As I allowed my self to come to terms with this news we then found ourselves a week later in a different neo-natal unit with twin 2, my daughter; sitting once more in another room with a comfy sofa and flowers on the wall, I braced myself for the worst. 'Your daughter has contracted necrotising entercolitis, its pretty bad, we are not sure if she will survive the next 48 hrs'. By a complete miracle she makes it through, but two bowel surgeries later she is left with short bowel disease and the need to be fed her milk via a gastrostomy tube and intravenously fed Parental Nutrition. Add into the mix the discovery of a genetic condition and here I am five years later a mother and a Carer for disabled twins.
I am like thousands of other Carers; we often have no compassion for ourselves, we don't give ourselves the space to sit with our suffering and what has happened to us. We don't praise ourselves for the things we do well for the person we care for, when we want time for ourselves we think we are being selfish. The identities we once had are gone, we become angry at what we have lost, we grieve for the person we were and the person we will never be again.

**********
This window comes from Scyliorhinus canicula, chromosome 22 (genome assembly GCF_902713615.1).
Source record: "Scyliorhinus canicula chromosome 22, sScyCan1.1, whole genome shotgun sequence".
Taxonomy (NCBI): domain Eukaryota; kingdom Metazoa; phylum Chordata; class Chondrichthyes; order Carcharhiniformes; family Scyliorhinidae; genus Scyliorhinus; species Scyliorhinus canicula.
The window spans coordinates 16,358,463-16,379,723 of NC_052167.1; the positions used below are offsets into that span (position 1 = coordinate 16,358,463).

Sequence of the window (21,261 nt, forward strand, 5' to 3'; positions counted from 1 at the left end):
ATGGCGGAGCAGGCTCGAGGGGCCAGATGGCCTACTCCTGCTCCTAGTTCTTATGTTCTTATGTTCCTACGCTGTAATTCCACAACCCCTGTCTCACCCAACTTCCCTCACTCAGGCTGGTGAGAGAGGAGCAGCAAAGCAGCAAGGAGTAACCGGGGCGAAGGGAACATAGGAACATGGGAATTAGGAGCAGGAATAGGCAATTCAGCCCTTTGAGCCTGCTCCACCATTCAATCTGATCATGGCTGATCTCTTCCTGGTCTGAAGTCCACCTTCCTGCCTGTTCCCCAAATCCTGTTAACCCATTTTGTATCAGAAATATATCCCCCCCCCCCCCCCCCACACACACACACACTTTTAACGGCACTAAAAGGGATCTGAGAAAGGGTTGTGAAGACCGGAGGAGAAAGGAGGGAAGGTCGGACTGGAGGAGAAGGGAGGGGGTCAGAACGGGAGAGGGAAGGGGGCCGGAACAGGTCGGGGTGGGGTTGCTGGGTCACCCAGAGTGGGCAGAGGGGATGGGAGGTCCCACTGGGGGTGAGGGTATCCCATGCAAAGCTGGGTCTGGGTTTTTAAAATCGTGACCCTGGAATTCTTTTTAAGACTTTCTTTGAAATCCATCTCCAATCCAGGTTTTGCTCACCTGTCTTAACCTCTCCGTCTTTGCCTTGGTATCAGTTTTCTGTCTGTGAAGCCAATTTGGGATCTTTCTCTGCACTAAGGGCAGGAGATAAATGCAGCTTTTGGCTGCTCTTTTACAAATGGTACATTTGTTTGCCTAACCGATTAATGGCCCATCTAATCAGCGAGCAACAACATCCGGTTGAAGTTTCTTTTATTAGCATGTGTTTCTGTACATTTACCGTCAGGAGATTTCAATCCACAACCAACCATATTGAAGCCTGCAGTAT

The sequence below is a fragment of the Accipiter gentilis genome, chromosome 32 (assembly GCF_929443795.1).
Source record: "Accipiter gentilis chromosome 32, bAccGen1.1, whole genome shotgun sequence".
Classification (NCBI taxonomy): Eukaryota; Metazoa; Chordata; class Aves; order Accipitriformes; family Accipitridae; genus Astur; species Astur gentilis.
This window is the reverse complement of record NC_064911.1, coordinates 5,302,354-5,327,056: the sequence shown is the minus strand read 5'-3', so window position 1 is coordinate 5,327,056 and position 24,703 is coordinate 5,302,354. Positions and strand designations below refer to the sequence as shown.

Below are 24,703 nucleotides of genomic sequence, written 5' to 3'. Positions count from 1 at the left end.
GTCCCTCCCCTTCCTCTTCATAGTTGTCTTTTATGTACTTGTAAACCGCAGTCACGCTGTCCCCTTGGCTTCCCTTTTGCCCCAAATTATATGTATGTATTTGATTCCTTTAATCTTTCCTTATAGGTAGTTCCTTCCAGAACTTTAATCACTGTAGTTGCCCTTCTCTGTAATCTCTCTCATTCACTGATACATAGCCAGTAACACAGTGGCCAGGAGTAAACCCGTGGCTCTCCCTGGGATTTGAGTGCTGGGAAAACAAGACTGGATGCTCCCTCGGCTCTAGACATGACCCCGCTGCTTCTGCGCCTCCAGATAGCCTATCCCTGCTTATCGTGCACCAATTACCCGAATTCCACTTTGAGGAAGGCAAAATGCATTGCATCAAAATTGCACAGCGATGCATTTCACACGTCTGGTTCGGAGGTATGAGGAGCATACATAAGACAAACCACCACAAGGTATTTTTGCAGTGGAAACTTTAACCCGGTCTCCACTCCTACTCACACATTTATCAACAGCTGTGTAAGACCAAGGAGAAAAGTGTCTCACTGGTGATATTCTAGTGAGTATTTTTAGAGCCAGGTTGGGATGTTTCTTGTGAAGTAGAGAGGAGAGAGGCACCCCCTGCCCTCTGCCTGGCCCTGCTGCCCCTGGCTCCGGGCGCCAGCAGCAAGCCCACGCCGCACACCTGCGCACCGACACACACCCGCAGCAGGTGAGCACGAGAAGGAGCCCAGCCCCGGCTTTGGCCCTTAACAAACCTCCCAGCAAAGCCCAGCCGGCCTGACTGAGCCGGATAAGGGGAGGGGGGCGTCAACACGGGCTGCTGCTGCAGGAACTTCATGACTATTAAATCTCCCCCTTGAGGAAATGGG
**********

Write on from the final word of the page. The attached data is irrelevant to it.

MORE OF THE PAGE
My faith a Pureland Buddhist has helped me a lot. With faith in Amida Buddha I have been able to find light in the darkest of days. My intention in this blog is from time to time to draw on my experiences as a Buddhist, along with my life as a Carer to share my thoughts and feelings on how we can as Carers learn to bring compassion to ourselves as well as to those we Care for.
If you are already a Carer then me posing the question Who Cares for the Carer? will no doubt have you laughing, because you and I both know the answer is 'No One'. So if we don't look after ourselves, if we don't give ourselves a little bit of compassion then nobody else will.
Gautama Buddha said “If your compassion does not include yourself, it is incomplete.”
I am doing my best day be day to work on that one!
Thanks for stopping by and sharing the journey on the road to Self Compassion.